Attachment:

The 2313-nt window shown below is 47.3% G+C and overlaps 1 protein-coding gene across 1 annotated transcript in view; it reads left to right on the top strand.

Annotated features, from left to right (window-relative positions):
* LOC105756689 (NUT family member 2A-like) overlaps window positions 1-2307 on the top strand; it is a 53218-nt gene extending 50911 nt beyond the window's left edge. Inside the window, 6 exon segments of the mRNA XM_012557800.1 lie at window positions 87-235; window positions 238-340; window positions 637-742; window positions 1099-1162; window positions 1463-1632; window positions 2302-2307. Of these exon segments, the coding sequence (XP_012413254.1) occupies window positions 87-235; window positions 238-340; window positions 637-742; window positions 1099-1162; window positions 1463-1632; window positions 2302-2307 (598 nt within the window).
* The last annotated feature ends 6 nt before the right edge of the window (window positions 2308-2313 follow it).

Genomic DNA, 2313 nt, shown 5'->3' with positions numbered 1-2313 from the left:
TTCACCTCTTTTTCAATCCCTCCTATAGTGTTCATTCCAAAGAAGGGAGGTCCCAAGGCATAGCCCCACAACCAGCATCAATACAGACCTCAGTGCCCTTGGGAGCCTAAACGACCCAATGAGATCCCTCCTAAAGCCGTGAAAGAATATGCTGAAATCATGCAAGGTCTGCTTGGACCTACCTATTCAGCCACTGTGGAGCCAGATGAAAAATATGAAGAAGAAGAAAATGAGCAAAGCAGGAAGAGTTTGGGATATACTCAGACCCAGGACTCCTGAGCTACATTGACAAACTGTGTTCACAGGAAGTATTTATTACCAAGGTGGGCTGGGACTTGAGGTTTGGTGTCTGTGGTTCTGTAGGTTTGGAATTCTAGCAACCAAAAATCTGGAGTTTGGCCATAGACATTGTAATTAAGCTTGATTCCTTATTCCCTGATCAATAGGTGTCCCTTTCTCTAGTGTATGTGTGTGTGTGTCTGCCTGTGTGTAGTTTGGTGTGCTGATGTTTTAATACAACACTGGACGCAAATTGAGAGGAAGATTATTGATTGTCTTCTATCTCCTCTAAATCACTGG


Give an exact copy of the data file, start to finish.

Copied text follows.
The 2313-nt window shown below is 47.3% G+C and overlaps 1 protein-coding gene across 1 annotated transcript in view; it reads left to right on the top strand.

Annotated features, from left to right (window-relative positions):
* LOC105756689 (NUT family member 2A-like) overlaps window positions 1-2307 on the top strand; it is a 53218-nt gene extending 50911 nt beyond the window's left edge. Inside the window, 6 exon segments of the mRNA XM_012557800.1 lie at window positions 87-235; window positions 238-340; window positions 637-742; window positions 1099-1162; window positions 1463-1632; window positions 2302-2307. Of these exon segments, the coding sequence (XP_012413254.1) occupies window positions 87-235; window positions 238-340; window positions 637-742; window positions 1099-1162; window positions 1463-1632; window positions 2302-2307 (598 nt within the window).
* The last annotated feature ends 6 nt before the right edge of the window (window positions 2308-2313 follow it).

Genomic DNA, 2313 nt, shown 5'->3' with positions numbered 1-2313 from the left:
TTCACCTCTTTTTCAATCCCTCCTATAGTGTTCATTCCAAAGAAGGGAGGTCCCAAGGCATAGCCCCACAACCAGCATCAATACAGACCTCAGTGCCCTTGGGAGCCTAAACGACCCAATGAGATCCCTCCTAAAGCCGTGAAAGAATATGCTGAAATCATGCAAGGTCTGCTTGGACCTACCTATTCAGCCACTGTGGAGCCAGATGAAAAATATGAAGAAGAAGAAAATGAGCAAAGCAGGAAGAGTTTGGGATATACTCAGACCCAGGACTCCTGAGCTACATTGACAAACTGTGTTCACAGGAAGTATTTATTACCAAGGTGGGCTGGGACTTGAGGTTTGGTGTCTGTGGTTCTGTAGGTTTGGAATTCTAGCAACCAAAAATCTGGAGTTTGGCCATAGACATTGTAATTAAGCTTGATTCCTTATTCCCTGATCAATAGGTGTCCCTTTCTCTAGTGTATGTGTGTGTGTGTCTGCCTGTGTGTAGTTTGGTGTGCTGATGTTTTAATACAACACTGGACGCAAATTGAGAGGAAGATTATTGATTGTCTTCTATCTCCTCTAAATCACTGG